thyroid hormones2
Thyroid Hormones
  • Calcitonin
    • Increases calcium and phosphate concentrations in the blood.
    • Does this by regulating osteoclast/osteoblast activity and the kidneys.
thyroid problems
Thyroid Problems
  • Cretinism
    • Caused by not having enough thyroid activity (hypothyroidism).
    • Symptoms:
      • Stunted Growth
      • Abnormal Bones
      • Mental Retardation
      • Sluggishness
thyroid problems1
Thyroid Problems
  • Goiters
    • Too much thyroid activity (hyperthyroidism) leads to a swelling of the tissues behind it.
    • This causes a large bulge in the neck called a goiter.
  • You have four.
  • They are very small.
  • Found on the posterior thyroid.
  • Covered in CT.
parathyroid hormone
Parathyroid Hormone
  • Parathyroid Hormone (PTH)
    • Increases blood calcium levels and decreases blood phosphate levels.
    • Similar to calcitonin.
  • Located superior to the kidneys… sits on top of them like a cap.
  • Made up primarily of epithelial cells and blood vessels.
  • 2 parts:
    • Adrenal medulla – center
    • Adrenal cortex - outsides
hormones adrenal medulla
Hormones – Adrenal Medulla
  • Epinephrine and Norepinephrine
    • Similar in structure and function.
    • Epinephrine is actually made from norepinephrine.
    • Several effects:
      • Increases heart rate.
      • Elevates blood pressure.
      • Increases blood sugar.
      • Addictive
disorders adrenaline
Disorders - Adrenaline
  • People who have too much adrenaline produced will suffer from high blood pressure, high blood sugar levels, increased heart rate, etc… hypertension.
disorders adrenaline1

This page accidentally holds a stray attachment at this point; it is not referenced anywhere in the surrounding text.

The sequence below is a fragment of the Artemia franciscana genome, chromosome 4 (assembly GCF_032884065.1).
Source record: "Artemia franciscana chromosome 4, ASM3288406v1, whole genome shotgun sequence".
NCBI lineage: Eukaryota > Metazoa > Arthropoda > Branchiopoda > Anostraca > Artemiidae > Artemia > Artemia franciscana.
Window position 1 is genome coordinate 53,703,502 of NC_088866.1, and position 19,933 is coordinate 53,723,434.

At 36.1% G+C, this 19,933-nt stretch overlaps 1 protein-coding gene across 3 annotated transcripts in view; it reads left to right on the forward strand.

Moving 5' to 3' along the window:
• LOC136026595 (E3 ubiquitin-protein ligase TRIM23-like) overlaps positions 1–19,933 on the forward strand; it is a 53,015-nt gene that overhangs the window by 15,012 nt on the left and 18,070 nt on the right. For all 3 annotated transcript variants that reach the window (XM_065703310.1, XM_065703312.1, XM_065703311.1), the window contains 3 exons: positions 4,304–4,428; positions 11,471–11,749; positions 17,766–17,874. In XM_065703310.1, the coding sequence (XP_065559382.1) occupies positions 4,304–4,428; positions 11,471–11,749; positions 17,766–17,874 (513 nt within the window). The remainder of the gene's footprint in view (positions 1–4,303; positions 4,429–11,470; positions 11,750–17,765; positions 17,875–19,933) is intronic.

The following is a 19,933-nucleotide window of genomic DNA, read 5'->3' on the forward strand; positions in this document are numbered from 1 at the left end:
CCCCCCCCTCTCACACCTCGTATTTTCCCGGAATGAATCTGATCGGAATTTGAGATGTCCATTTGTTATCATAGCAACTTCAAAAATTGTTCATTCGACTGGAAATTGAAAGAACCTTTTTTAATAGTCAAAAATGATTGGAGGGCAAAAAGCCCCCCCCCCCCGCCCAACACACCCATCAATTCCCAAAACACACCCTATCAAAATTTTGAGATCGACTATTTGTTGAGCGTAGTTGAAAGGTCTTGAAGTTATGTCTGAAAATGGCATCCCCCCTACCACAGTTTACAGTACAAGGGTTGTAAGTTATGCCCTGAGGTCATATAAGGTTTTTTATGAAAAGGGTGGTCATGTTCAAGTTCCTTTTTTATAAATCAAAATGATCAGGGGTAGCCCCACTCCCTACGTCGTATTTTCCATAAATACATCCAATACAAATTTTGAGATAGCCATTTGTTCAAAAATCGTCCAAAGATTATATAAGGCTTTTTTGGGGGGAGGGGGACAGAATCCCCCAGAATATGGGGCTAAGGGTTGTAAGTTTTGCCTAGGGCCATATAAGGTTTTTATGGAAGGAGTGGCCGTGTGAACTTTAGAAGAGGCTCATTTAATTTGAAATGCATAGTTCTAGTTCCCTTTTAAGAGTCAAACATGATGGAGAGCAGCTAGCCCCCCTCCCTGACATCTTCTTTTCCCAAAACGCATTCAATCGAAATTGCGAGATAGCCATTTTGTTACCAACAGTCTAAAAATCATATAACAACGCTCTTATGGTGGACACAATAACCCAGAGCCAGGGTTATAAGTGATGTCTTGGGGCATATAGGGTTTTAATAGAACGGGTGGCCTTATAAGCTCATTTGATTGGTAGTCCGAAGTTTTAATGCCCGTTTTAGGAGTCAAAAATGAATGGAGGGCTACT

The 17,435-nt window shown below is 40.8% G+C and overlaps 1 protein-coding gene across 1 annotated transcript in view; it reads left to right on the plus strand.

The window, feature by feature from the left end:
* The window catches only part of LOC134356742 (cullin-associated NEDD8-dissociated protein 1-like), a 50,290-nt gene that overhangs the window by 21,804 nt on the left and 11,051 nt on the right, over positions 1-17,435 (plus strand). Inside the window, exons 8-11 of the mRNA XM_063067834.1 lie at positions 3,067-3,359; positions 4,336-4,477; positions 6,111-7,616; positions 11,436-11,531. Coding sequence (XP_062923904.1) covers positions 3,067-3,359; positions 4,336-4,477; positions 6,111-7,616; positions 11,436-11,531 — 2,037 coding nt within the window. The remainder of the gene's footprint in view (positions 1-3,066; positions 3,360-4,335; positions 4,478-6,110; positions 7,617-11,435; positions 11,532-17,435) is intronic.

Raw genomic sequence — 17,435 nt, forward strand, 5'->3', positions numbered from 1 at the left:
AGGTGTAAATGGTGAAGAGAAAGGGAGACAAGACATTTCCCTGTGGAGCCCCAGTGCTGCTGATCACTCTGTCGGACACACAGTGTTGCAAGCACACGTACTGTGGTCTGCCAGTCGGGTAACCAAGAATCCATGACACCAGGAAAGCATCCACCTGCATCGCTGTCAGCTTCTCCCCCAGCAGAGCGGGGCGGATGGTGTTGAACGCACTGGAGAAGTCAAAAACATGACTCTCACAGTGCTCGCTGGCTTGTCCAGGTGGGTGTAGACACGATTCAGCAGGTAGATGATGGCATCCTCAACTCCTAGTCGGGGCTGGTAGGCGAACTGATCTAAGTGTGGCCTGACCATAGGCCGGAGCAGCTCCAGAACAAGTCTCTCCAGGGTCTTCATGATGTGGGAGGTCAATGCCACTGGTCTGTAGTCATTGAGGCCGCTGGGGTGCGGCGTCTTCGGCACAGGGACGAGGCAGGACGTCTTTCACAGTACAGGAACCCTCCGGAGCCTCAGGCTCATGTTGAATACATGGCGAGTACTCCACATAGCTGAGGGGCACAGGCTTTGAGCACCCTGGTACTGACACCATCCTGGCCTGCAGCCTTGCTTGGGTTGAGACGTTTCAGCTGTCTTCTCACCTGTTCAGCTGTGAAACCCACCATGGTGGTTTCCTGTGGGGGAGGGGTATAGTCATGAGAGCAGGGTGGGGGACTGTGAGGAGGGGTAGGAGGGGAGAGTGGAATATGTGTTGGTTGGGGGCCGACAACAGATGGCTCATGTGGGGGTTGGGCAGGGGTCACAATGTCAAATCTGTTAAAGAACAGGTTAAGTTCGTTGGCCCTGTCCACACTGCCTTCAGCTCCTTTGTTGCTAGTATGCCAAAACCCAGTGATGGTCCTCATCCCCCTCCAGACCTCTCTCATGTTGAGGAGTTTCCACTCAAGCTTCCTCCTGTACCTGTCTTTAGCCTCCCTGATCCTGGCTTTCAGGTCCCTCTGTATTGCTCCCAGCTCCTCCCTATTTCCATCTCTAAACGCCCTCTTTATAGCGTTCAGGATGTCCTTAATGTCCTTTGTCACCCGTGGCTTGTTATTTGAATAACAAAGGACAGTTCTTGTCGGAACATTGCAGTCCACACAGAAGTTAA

Disorders - Adrenaline
  • Those who do not have enough adrenaline produced may be lackadaisacal and/or unexcitable – hypotension.
hormones adrenal cortex
Hormones – Adrenal Cortex
  • Aldosterone
    • Helps regulate the concentration of minerals. (Na and K)
    • Does this by increasing water retention.
hormones adrenal cortex1
Hormones – Adrenal Cortex
  • Cortisol
    • Increases glucose levels in the blood.
    • Very similar to T3 and T4.
hormones adrenal cortex2
Hormones – Adrenal Cortex
  • The adrenal cortex also produces some sex hormones.
  • This is not the primary source of these hormones, however, so we will talk about them more once we get to the gonads next week.
  • Long, flattened organ behind the stomach.
  • Connected to the small intestine by a small duct.
  • Has two functions:
    • Digestive (Will discuss later)
    • Endocrine
  • The endocrine cells are arranged into special groups called islets of Langerhans.
    • Alpha cells
    • Beta cells
hormones pancreas
Hormones - Pancreas
  • Glucagon
    • Raises blood sugar concentration.
      • More effective than epinephrin/norepinephrin
    • Released by alpha cells.
hormones pancreas1
Hormones - Pancreas
  • Insulin
    • Lowers blood sugar concentration.
    • Direct opposite to glucagon.
    • Released by beta cells.
    • Often released after eating.